Pages

Share Buttons

Share Button

Google+ Followers

Tuesday, September 16, 2008

"The greatest advantage is to hoof health. By leaving a horse barefoot, one allows the hoof's natural functions of shock absorption, traction, and biomechanics to perform at their optimum. Shoes inhibit natural function and the horse's natural way of going, and limb interference with shoes can cause injury." ---Debora Ash, American Farrier's Association (AFA) certified farrier, BHS assistant instructor, and co-author and publisher of Study Guides (to aid farriers for AFA national certification examinations)
"The foot was designed to be unshod. Anything that you add to the foot, like a horseshoe that is nailed on, is going to interfere with the foot's natural process. Most horseshoes have six to eight nails, possibly one to three clips, all of which constrict the foot's ability to expand and contract. Add pads, packing, any number of alternatives to the shoe, and you create a gait alteration. It all interferes with the natural process of the mechanism. Ideally, for the foot to work the way it's been designed through evolution to work, you'd rather do less than more to the foot. But that may or may not be a realistic wish."---Emil Carre, AFA president, AFA certified journeyman farrier, and a consulting editor for Hoofcare and Lameness magazine. _________________________________________________________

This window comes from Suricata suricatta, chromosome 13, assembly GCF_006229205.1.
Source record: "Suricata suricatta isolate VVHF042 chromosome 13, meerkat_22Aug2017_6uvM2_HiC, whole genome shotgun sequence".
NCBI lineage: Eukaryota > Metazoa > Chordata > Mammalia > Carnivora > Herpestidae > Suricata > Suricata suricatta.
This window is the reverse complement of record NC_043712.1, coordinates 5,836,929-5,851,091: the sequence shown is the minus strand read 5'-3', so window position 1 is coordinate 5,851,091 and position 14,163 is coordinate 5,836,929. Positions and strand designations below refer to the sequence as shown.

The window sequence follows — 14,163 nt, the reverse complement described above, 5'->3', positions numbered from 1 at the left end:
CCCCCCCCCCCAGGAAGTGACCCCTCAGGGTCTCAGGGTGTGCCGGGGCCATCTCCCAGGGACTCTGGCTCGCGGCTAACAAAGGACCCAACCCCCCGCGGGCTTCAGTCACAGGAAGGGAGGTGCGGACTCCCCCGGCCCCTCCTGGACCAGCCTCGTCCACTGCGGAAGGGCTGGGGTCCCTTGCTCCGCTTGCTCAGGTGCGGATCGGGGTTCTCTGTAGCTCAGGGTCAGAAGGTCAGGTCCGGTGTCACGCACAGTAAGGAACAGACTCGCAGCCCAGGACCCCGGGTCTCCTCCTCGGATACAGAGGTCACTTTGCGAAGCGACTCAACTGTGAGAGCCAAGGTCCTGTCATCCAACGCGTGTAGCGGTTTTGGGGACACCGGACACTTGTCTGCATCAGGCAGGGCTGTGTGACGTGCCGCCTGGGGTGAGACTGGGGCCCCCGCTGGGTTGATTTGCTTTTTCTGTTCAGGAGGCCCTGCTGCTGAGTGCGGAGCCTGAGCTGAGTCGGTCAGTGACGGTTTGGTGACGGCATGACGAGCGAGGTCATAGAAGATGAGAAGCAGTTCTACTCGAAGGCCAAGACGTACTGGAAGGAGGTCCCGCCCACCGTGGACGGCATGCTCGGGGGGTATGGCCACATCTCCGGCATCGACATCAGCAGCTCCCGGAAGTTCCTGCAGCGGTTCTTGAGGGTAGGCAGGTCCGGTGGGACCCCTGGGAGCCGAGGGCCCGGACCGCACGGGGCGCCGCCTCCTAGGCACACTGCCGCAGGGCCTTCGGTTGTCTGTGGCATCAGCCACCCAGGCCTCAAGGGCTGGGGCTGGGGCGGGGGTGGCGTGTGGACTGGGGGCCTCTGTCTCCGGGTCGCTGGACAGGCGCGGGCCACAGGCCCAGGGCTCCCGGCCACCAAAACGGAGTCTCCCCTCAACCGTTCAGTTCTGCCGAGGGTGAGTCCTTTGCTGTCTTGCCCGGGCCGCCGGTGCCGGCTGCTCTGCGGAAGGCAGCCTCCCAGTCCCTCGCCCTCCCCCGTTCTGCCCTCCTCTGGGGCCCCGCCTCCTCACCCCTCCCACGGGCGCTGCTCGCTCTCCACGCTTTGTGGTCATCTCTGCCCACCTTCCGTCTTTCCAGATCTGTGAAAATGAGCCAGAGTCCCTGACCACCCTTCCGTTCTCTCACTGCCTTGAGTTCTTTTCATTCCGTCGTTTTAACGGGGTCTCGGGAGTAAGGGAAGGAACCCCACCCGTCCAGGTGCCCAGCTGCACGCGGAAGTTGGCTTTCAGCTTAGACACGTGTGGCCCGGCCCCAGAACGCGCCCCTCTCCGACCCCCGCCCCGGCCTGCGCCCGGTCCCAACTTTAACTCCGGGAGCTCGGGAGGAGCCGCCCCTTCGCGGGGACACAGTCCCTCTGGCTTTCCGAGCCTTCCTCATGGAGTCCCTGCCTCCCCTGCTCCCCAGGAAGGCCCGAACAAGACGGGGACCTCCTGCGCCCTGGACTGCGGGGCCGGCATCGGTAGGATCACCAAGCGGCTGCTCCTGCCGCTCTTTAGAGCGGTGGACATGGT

"Trimming barefoot riding horses demands a higher level of intuition and competency. A horseshoe or a hoof boot can hide even the most serious errors in judgement (for a while). A mistake on a barefoot riding horse will tell on you in a heartbeat!" --Pete Ramey, "Making Natural Hoof Care Work for You"